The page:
The Remarkable Inventions of Walter Mortinson
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Walter” is no kind of name for a boy. “Wally” perhaps, but it’s well known that Wallys don’t normally become Walters until they sprout their first ear hairs. No, “Walter” is a name for a man—one with a woolly walrus mustache that tickles his buck teeth, stained from cigars, whiskey, spinach, and whatever other hogwash adults waste their time on. “Walter” is the name of a man who harrumphs instead of saying hello, a man who is big, gray, and terribly ordinary. So it’s rather an odd happenstance that our Walter was the exact opposite of all of these things.
Walter Mortinson was undoubtedly a boy. His wiry pipe-cleaner frame was unique to a twelve-year-old, and his wide brown eyes were still too big for his round face, pillowed with baby fat. But Walter, as many boys and girls are, was much cleverer than a man.
His brain wasn’t hardened with age, bloated with useless worries about expenses, timeliness, and the desire to eat leafy green things. No, Walter’s brain was still wonderfully soft and squishable. This was convenient, as it allowed Walter to squeeze the entire universe—all of her stars and possibilities—between his ears. Most Walters cannot manage such feats, but this Walter, Walter Mortinson, could, which is important because he had vast things to think about: Walter was an inventor.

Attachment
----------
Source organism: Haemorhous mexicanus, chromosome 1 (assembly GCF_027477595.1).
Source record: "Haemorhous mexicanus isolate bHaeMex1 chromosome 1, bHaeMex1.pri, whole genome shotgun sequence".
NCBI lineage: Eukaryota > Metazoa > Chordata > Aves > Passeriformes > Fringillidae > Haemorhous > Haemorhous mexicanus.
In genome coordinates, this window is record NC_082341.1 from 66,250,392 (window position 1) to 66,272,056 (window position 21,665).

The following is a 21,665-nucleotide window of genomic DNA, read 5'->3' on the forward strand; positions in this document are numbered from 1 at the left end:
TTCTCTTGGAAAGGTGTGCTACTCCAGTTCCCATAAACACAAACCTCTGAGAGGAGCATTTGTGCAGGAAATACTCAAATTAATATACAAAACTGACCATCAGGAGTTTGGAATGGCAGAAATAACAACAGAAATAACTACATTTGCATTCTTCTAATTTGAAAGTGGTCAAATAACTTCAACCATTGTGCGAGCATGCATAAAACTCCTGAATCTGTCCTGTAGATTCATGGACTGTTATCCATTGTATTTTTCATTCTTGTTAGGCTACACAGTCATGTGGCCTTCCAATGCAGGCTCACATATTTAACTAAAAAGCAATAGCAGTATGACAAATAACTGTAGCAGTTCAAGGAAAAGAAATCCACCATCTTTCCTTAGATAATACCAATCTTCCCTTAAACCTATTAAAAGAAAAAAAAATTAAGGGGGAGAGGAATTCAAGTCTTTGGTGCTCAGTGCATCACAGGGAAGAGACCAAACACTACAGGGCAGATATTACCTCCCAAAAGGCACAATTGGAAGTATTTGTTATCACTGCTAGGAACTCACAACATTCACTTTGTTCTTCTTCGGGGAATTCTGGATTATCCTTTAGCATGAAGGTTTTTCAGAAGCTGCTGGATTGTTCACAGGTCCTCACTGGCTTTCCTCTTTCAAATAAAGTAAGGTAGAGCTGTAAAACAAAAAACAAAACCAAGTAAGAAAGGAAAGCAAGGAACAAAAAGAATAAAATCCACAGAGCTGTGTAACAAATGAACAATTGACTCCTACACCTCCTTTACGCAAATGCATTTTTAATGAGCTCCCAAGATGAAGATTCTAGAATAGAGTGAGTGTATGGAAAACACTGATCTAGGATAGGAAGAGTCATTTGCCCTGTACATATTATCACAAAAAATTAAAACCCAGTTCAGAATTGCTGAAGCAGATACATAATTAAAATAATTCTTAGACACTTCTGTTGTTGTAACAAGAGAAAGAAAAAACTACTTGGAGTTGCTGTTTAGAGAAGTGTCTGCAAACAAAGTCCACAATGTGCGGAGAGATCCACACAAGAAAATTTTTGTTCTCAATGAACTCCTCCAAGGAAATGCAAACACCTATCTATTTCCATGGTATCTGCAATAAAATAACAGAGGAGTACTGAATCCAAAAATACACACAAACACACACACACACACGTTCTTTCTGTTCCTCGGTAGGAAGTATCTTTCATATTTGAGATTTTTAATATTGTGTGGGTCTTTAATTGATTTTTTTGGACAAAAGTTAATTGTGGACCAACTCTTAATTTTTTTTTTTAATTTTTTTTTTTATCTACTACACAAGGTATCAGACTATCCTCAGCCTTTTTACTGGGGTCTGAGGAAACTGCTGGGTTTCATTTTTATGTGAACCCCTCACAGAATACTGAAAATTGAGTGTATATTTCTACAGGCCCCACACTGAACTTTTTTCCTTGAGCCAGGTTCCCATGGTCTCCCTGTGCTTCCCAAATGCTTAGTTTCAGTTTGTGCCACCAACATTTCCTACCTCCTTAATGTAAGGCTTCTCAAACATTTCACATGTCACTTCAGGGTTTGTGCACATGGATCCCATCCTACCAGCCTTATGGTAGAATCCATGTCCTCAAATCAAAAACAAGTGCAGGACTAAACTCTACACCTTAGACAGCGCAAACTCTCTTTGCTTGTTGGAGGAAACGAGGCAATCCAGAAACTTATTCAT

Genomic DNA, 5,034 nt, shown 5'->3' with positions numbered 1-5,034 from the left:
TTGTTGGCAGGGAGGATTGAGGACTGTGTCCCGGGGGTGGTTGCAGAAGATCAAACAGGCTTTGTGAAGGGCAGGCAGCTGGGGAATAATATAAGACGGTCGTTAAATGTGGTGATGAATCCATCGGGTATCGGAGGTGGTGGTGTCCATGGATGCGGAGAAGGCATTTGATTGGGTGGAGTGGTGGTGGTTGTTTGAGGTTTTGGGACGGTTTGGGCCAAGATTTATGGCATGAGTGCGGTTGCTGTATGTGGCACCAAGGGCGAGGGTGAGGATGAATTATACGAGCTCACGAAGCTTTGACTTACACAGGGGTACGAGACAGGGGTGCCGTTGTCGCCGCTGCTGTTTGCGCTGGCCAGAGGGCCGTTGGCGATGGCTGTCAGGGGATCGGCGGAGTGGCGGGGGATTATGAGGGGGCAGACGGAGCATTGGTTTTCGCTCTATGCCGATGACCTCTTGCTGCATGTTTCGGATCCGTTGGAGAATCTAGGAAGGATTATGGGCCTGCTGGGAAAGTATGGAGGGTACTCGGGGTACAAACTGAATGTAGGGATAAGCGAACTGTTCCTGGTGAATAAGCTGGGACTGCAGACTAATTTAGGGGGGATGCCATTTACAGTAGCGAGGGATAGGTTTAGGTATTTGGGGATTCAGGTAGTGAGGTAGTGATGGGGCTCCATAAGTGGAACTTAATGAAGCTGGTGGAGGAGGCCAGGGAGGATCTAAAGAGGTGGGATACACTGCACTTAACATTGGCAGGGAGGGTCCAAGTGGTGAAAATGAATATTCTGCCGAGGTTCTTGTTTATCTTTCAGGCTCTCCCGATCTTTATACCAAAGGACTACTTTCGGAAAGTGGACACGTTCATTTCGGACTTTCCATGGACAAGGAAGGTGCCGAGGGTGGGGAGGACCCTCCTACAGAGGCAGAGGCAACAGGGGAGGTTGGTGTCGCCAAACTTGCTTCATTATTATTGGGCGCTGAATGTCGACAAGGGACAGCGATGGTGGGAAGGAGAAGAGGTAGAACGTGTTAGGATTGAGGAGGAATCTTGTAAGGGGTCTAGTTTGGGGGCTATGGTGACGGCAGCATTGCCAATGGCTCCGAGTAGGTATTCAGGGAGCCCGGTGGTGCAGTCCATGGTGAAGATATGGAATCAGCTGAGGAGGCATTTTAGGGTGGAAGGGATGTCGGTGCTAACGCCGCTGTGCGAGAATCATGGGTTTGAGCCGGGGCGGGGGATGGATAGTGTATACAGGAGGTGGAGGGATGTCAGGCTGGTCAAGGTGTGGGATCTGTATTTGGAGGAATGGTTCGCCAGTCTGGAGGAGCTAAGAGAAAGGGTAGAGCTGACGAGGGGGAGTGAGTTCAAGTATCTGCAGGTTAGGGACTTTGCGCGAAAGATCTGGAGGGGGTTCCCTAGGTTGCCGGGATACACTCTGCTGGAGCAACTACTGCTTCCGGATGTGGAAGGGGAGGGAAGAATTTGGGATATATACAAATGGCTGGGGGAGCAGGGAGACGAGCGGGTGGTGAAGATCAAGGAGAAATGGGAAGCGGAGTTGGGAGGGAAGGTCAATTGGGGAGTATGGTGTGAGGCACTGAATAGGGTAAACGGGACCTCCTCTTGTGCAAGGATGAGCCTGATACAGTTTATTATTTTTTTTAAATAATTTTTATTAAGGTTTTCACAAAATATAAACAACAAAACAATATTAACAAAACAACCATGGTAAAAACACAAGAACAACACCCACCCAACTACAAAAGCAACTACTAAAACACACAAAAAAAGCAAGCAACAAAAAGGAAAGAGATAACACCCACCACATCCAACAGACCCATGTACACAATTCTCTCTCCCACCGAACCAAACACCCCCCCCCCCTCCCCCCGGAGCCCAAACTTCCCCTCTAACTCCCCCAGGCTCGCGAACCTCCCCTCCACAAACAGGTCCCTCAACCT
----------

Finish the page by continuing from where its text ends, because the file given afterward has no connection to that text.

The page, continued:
Odd ideas occurred to him. He imagined beasts that didn’t exist and contraptions that could do things that hadn’t yet been done. Why, just a week before, he had wondered if fingernail clippings could be turned into tiny scissors to trim toe hairs, and the answer is yes, with a strong enough magnifying glass and springy enough toe hairs. While many people have such thoughts, Walter had the tenacity and the nimble fingers to bring his ideas to life.
On this morning he was doing just that. He had awoken far earlier than the birds (or the worms, for that matter) and had gotten to work on his newest idea. It had required him to sneak into the neighbor’s yard early that morning and dig something up, but no matter. They hadn’t been using it anyway.
For hours he sat hunched over his prize, its once-white form marred by dirt and soot, his walnut knuckles twisting
their way skillfully around it. Walter could see the final product in his mind and had nearly achieved it. It was show-and-tell day. He just had to finish his project; he would stay nose-to-his-desk until then.
And while Walter was correct—he would complete his task—this wouldn’t happen until five minutes after the school bell had rung, which meant Walter would be late. Again.
Walter was always late.